danieldwilliam: (machievelli)
I have a wifi stereo and a Spotify account connected to it.

I often amuse myself by baffling my son with appropriate (or inappropriate) sound effects. Over the Christmas holiday the Captain and I were playing with his model railway. I queued up about an hour’s worth of train related sound effects on the stereo to create some atmosphere.

An email today from Spotify tells me that they would like to recommend three artists I might like.


Sound FX

Sound Effects Library

Sound Effect Kings.

I’ll definitely check them out.
danieldwilliam: (machievelli)

I would never actually want to own a pub. At least I’d never want to the be the owner / manager of a pub.  It strikes me as a job with long hours, which requires compulsory sociability and which isn’t particularly financially rewarding. Also, you don’t get to sit and enjoy the beer. I’m much more likely to set up a rum distillery in Grenada than a pub but in keeping with my general life philosophy, often discussed with MLW(1) and widgetfox (2) that all of life can be usefully considered in terms of a top ten list here are the top ten of names I would give my pub if I owned one.

  1. The Fighting Thomas Cochraine (in honour of my favourite Georgian naval captain, radical politician and the larger than fiction model for Lucky Jack Aubrey)
  2. The Monkey Puzzle
  3. The Preferential Vote
  4. The Righteously Bare Arms (this pub would feature a weekly burlesque evening)
  5. The Gravitas Out
  6. The Twenty-First Amendment (clearly an over 21 only venue)
  7. The Spanker (if the pub were near a yachting club)
  8. The Gastro-Pub at the End of the Street
  9. The Truth in Comedy
  10. The John Cartwright

(1) my list of top sandwiches (3) was included in MLW’s speech at our wedding.

(2) I actually have a top ten of widgetfoxes.

(3) pastrami, gherkin, tomato, with whole-grain mustard on a savoury bagel.

danieldwilliam: (Default)

I have earwormed myself with Nina Simone’s Young Gifted and Black.

Two out of three ain’t bad.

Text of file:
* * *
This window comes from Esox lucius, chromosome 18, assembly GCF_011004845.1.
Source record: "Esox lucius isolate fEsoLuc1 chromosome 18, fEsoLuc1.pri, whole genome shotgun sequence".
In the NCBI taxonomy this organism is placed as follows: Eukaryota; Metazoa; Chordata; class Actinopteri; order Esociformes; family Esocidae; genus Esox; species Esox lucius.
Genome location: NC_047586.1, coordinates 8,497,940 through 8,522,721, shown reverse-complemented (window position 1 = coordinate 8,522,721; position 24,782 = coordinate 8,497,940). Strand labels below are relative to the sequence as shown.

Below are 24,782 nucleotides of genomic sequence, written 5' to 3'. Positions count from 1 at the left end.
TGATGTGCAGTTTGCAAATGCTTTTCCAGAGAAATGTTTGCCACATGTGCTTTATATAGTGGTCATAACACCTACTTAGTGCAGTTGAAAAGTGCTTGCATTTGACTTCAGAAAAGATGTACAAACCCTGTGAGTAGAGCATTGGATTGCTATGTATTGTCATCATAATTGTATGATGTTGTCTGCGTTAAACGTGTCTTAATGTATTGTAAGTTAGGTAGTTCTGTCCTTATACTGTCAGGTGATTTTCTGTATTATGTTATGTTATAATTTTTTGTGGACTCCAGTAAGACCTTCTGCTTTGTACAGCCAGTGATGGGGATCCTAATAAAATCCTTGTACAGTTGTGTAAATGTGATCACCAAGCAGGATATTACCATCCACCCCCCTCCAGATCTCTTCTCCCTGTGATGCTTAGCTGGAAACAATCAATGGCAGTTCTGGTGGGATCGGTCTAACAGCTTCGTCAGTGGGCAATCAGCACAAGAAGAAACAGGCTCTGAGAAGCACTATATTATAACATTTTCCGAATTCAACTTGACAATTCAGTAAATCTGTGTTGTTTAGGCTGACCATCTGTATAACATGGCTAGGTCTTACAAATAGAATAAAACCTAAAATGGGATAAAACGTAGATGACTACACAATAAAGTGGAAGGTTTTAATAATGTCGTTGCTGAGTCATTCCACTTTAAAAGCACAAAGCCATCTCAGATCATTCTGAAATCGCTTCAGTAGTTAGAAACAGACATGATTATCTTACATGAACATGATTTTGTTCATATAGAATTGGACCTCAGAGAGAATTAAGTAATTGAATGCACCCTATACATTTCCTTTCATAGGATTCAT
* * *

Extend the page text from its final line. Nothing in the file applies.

danieldwilliam: (Default)

I was taking the Captain to Space Academy this morning.  Walking up Middle Meadow Walk I saw a chap wearing casual business dress and flip flops.

In Edinburgh, in March.

The sound of his flipflops shluping along the street was quite evocative, but not, for me, in a good way.

danieldwilliam: (Default)
As I was logging in to LJ this morning an advert was placed in front of me offering to find out if my husband was cheating.

The next time someone gets paranoid about the panopticon of corporate data gathering and processeing I might mention this to them.
danieldwilliam: (Default)

What would I do if I came into a significant amount of money? I was asked this a wee while ago and these are my sort of serious musings.

The answer really depends on how much money I came into.

£1 million. 

A million isn’t enough to retire on. Not quite. More accurately, it is not enough for MLW and I to retire on and still have the same level of material comfort in perpetuity.

A million invested in treasury bonds at 3.5% would yield £35k.  Split between MLW and I with some judicious tax management we’d probably not pay any income tax and pocket the whole £35k.  £35k is a nice income but between two of us it’s not exactly living in the lap of luxury. There would still be the mortgage to pay.

Also, with inflation running at 5% we’d really need to tuck away some of the income and re-invest it to maintain the value of our investment over the coming years.

We could invest in a more risky balanced portfolio and perhaps make 5%. We’d pay a little tax, still tuck away a little against inflation and probably have about £40k a year to live on between the two of us.  It’s getting there but there’s a risk that we could lose a big chunk of the capital and have to go back to work after some years of idling.

I could, of course top up my income by writing, *ahem* literature for discerning adults.

 Three options remain.

 We could invest the capital and not touch the income and retire in about ten years.

 One of us could give up work.

We could keep working, buy a big house on Gray Street, invite my mum to live in the granny flat and have several more Captains.

Personally, I’d probably vote for door number 3.

£10 Million